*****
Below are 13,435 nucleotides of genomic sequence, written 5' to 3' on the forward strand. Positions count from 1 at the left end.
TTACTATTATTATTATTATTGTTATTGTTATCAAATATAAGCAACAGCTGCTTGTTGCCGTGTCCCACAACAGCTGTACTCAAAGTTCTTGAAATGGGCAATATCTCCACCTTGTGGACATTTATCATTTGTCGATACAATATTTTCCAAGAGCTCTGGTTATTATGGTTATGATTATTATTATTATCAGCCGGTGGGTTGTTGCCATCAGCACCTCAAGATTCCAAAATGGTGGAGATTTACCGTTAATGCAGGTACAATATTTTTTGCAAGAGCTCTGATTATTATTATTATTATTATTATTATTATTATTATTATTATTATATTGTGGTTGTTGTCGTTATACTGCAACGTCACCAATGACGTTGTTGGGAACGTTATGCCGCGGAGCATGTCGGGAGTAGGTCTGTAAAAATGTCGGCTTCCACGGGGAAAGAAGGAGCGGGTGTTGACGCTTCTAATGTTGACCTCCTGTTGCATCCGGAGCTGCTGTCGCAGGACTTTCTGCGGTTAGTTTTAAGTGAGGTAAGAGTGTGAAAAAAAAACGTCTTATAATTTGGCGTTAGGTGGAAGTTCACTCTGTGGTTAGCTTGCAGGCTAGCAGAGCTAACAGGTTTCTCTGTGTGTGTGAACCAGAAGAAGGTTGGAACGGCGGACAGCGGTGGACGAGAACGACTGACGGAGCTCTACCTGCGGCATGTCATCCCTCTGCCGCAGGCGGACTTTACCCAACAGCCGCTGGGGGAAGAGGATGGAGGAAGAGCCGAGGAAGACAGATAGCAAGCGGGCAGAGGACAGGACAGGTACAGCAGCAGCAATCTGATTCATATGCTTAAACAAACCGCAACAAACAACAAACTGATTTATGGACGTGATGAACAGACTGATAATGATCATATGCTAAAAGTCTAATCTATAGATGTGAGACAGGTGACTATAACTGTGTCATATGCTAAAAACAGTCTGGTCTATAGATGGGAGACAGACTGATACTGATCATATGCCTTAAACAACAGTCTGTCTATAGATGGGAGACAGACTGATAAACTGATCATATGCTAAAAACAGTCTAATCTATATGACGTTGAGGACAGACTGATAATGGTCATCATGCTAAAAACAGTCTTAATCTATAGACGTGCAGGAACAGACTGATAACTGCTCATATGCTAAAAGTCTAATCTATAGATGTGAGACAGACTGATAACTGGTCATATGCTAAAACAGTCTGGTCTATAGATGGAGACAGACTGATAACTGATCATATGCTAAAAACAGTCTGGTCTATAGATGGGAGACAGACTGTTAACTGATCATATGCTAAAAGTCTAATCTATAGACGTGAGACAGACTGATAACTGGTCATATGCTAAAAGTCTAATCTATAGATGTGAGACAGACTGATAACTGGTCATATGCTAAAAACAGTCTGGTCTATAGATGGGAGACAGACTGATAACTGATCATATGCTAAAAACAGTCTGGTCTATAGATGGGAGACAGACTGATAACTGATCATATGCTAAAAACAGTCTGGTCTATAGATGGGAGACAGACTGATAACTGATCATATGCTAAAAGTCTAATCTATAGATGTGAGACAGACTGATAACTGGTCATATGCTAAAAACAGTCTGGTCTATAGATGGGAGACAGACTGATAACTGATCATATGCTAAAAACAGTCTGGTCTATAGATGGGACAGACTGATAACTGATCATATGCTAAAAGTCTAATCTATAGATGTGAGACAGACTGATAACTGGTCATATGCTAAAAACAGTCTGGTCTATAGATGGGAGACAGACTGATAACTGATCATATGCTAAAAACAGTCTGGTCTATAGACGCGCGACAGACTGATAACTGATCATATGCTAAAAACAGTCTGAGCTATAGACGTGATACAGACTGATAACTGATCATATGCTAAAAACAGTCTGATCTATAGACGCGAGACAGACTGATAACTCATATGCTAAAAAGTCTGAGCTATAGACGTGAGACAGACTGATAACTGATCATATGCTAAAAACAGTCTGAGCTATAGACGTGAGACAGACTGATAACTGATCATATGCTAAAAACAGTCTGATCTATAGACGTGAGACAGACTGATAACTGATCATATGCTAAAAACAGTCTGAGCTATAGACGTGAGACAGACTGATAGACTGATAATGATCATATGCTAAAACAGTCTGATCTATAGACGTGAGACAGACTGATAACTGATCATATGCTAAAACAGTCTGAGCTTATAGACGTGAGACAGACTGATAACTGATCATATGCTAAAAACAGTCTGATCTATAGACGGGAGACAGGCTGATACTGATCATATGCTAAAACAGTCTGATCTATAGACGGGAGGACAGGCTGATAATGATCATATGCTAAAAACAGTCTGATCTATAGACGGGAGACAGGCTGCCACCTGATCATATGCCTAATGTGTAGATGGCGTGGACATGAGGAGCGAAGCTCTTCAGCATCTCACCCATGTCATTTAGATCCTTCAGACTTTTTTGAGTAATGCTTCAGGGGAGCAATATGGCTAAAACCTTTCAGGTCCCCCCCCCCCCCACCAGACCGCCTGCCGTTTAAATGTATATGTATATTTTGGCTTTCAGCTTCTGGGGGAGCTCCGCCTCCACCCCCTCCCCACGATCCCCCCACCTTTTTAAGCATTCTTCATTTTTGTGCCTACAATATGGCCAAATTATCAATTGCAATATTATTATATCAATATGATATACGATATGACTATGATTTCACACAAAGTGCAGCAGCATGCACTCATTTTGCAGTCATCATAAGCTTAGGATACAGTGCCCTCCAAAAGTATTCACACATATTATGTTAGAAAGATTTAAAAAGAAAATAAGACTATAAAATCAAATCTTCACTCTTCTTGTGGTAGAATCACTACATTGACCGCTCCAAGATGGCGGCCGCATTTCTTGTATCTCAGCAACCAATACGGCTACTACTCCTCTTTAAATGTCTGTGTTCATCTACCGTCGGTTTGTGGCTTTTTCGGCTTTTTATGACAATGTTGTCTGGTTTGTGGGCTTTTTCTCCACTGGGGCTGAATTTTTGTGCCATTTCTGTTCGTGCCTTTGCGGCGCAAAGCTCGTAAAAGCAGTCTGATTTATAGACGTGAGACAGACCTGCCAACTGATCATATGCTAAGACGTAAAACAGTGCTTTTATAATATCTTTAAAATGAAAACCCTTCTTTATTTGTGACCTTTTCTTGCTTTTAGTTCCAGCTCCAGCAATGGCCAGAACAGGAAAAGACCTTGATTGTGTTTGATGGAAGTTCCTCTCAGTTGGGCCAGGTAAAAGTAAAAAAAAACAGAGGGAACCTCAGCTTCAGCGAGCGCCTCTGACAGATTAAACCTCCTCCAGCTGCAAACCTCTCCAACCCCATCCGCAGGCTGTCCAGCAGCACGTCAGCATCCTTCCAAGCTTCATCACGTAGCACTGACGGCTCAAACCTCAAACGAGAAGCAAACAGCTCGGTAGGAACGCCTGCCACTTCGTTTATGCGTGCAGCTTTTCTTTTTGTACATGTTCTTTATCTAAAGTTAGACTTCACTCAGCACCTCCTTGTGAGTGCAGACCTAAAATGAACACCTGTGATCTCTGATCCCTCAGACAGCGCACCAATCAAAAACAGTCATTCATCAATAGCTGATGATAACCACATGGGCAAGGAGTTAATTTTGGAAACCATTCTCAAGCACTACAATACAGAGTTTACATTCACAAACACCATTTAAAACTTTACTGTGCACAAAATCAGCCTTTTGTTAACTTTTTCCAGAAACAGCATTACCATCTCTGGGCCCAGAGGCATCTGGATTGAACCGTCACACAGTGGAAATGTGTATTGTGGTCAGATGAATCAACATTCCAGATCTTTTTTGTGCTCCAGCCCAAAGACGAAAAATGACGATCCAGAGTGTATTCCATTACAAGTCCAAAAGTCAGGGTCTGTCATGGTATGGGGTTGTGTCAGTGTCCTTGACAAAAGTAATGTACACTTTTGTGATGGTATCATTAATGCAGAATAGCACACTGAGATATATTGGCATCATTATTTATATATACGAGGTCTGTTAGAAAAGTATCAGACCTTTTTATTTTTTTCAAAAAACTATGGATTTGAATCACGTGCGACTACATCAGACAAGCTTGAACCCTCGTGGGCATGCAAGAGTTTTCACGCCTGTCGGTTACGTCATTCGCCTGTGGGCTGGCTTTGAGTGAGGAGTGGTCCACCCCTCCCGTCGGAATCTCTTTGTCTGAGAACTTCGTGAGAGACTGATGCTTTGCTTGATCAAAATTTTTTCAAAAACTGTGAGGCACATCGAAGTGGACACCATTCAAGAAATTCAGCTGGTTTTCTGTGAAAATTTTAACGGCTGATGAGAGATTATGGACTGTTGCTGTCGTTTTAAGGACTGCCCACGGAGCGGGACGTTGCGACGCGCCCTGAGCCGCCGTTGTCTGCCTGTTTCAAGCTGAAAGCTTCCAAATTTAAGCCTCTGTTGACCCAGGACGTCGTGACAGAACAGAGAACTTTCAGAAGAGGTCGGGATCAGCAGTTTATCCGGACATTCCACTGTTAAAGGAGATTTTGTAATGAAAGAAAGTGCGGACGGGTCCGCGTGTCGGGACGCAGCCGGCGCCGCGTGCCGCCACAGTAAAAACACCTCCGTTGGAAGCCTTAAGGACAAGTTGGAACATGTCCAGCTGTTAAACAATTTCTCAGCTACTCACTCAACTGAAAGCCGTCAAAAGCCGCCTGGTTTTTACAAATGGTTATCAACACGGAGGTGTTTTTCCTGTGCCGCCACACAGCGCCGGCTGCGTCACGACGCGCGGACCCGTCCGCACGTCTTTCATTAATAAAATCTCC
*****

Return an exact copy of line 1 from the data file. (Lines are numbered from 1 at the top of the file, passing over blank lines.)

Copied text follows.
Below are 13,435 nucleotides of genomic sequence, written 5' to 3' on the forward strand. Positions count from 1 at the left end.